Is the child car seat suitable for my vehicle?

It is vital to check that the child seat you purchase will fit in your car and that it will fit in all the seat positions you intend to use it. The manufacturer and retailer should advise you.



Should I buy a second-hand car seat?

While it can certainly be much cheaper to buy a second-hand car seat, do proceed with caution.

The Royal Society for the Prevention of Accidents recommends that you avoid buying a second-hand car seat altogether, even from people you trust, as you don’t know if it’s been involved in an accident. You may not be intentionally misled by an unknown seller or a trusted friend, but minor damage can easily be forgotten or overlooked and still affect the safety of the car seat.

If you proceed with buying one second-hand, make sure you check the following before agreeing to a purchase:

• Examine it carefully for damage (do note that not all damage is visible to the human eye)
• Check that the seat has the ‘E’ mark and meets either the United Nations standard 44.04 or the i-Size standard (R129)
• Try the seat in your car – if you cannot fit it securely, do not buy it
• Make sure the seat is suitable for your child’s weight and height
• Check the manufacturer’s advice about how old the seat should be before it needs replacing
• Ensure the manufacturer’s instructions are available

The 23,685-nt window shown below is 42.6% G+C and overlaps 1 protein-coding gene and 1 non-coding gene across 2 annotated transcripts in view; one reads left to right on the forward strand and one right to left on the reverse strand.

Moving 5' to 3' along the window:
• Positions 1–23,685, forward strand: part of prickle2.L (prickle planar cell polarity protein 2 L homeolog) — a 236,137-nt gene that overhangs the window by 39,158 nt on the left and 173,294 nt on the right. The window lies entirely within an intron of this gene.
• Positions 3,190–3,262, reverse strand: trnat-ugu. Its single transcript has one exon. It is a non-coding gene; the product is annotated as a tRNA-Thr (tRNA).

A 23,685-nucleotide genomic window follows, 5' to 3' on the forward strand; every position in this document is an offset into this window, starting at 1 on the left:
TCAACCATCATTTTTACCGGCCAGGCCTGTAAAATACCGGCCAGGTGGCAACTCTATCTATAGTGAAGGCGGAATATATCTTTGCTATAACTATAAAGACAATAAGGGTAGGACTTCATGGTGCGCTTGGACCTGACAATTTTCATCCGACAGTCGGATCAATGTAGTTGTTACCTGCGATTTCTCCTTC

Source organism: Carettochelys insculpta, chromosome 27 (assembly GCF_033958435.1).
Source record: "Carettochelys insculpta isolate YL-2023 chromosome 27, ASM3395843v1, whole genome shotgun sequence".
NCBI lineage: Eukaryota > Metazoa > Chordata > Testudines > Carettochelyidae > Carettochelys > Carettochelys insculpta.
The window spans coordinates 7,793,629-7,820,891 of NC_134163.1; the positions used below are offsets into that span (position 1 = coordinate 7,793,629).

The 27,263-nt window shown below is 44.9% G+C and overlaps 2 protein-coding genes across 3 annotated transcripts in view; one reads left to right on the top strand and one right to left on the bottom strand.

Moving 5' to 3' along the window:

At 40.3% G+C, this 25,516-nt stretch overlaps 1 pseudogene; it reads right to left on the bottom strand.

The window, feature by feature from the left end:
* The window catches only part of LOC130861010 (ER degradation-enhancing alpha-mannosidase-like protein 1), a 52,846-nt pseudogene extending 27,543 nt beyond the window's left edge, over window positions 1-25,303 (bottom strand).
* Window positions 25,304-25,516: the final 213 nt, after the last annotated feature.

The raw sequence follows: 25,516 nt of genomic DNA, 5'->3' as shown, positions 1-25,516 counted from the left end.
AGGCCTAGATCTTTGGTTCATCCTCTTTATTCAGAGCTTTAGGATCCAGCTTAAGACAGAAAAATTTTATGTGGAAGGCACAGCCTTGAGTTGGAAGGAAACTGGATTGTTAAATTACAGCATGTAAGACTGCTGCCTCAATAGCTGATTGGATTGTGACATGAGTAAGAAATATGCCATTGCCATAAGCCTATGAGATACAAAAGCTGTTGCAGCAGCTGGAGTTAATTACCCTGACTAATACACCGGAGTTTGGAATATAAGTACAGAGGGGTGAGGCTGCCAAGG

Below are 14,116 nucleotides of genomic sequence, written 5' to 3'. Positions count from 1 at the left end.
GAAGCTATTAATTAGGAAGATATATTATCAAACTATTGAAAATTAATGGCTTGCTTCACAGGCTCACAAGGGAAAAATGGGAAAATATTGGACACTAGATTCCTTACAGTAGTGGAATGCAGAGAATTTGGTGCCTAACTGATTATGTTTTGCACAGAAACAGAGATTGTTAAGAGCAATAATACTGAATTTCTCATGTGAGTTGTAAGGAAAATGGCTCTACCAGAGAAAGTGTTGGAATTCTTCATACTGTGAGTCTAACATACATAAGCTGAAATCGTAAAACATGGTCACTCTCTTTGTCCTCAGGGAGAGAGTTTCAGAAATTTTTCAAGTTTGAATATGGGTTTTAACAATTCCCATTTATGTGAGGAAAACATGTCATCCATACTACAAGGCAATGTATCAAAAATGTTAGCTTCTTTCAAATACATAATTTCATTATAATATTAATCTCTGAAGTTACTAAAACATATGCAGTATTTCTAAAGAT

When can children legally travel without a car seat?

In the UK, children must be restrained in a car seat until they are 12 years old or at least 135cm tall. From that point onwards they must use a seat belt like all adults.

Exceptions to this law include:

• A child can travel via taxi or mini-cab without a car seat if the driver doesn’t provide one. They must wear a seat belt
• Similar for coaches and minibuses. They must travel in the rear seats and use seat belts
• If you are making a short-distanced and unexpected journey, it is legally acceptable to restrain your child with just a seat belt instead of
a child car seat, providing your child is 3 years or older
• Children with special or additional needs or medical conditions will have bespoke requirements outside of normal laws. It is usual for
them to be restrained by means designed for their needs

What can I do if I need to get a taxi and I don’t have a car seat available?